told the car enthusiast magazine Dub, as it turned
out she couldn't drive a stick shift.
By now she was talking about children, telling Laila
Laine that if she had a girl, she'd name her Natalia
Diamante, in honor of another newfound taste, for
diamonds. At South Coast Plaza, Laine says, she
watched as the stepcousin who'd once worked at the
Limited Too swept through Gucci, Louis Vuitton and
Dolce & Gabbana.
"She just kept buying and buying, and there I was
carrying her packages," Laine recalled. "She was
being really rude to the salespeople — 'Get me
this!' 'Do you know who I am?' — and of course they
had no idea who she was until she'd pay with Kobe
Bryant's American Express card. I remember going
home afterward and crying at how different she was."
Through her lawyer, Vanessa Bryant denied that she
was ever rude to salespeople. Other friends,
meanwhile, say that, different or not, she was
"It seemed to me that they were, and I think still
are, very much in love," said one close acquaintance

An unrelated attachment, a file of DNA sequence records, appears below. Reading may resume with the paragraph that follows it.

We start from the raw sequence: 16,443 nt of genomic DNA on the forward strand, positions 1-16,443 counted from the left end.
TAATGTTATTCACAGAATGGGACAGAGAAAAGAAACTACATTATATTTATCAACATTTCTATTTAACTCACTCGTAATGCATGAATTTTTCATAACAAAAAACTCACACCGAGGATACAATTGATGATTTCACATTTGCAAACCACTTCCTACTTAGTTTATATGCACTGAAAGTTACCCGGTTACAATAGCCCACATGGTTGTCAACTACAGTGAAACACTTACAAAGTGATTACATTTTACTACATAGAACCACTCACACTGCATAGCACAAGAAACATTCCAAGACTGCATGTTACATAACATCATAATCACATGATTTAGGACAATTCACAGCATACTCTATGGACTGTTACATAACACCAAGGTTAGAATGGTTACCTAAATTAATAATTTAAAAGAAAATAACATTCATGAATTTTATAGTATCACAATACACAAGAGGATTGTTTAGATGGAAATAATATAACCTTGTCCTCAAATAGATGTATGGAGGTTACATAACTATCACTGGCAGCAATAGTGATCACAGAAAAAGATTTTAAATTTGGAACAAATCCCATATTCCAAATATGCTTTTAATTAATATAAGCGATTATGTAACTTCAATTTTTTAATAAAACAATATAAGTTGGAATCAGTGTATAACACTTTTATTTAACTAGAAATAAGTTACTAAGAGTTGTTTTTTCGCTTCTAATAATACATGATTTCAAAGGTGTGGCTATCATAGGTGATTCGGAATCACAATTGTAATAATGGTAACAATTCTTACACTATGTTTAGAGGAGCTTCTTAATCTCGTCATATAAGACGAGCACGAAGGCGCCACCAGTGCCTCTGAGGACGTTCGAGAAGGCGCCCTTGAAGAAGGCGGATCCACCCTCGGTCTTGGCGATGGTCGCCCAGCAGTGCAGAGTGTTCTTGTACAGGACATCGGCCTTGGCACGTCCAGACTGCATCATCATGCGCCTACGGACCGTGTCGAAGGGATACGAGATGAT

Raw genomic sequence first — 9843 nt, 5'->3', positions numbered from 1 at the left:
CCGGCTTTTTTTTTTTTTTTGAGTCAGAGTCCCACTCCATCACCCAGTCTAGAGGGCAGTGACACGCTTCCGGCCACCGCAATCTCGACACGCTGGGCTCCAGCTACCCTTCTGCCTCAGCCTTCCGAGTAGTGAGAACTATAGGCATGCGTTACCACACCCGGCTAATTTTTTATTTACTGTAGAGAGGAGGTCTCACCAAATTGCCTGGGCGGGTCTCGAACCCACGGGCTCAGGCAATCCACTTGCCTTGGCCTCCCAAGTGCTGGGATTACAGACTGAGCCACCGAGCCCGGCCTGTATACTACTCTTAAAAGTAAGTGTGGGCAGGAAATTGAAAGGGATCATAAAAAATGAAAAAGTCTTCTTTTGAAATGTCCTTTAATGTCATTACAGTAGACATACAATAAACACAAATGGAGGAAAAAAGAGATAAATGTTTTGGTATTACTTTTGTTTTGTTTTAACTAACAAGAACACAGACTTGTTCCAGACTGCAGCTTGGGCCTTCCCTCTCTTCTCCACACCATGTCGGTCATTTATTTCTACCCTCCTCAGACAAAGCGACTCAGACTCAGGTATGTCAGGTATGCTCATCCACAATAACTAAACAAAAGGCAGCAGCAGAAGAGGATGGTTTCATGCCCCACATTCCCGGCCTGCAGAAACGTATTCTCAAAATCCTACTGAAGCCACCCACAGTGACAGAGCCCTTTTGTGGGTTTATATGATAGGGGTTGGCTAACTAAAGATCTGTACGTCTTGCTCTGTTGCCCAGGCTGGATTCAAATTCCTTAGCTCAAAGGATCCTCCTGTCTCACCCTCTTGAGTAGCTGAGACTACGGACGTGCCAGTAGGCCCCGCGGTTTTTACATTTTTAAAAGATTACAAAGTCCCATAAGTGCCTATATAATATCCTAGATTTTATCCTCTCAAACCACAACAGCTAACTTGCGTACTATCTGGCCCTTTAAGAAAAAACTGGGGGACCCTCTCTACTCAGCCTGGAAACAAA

who has stayed in touch with the couple and who
spoke on condition of anonymity. Bryant announced in
interviews that he was officially off-limits to
other women; members of his entourage said that when
he was on the road, he distanced himself from his
Other NBA wives have said she distanced herself from
them too. Through her lawyer, she denied this,
though friends say she told them the other women
seemed too old for her and "had their own gossip
In some respects, it wasn't surprising, says Crystal
McCrary Anthony, ex-wife of former NBA guard Greg
Anthony and the coauthor of a novel set in the world
of NBA marriages, "Homecourt Advantage." "To some
extent, they're exotics in the NBA subculture," she
said. "He's a superstar who has made it a point in
his career to hold himself apart from other players.
And she's so young."
Then, 15 months after her daughter's wedding — not
long after Vanessa learned she was pregnant — Sofia
Laine filed for divorce from Stephen Laine, ending
their marriage of 12 1/2 years. In court documents,
the mother said she had learned that Laine was
involved with another woman. Stephen Laine, who now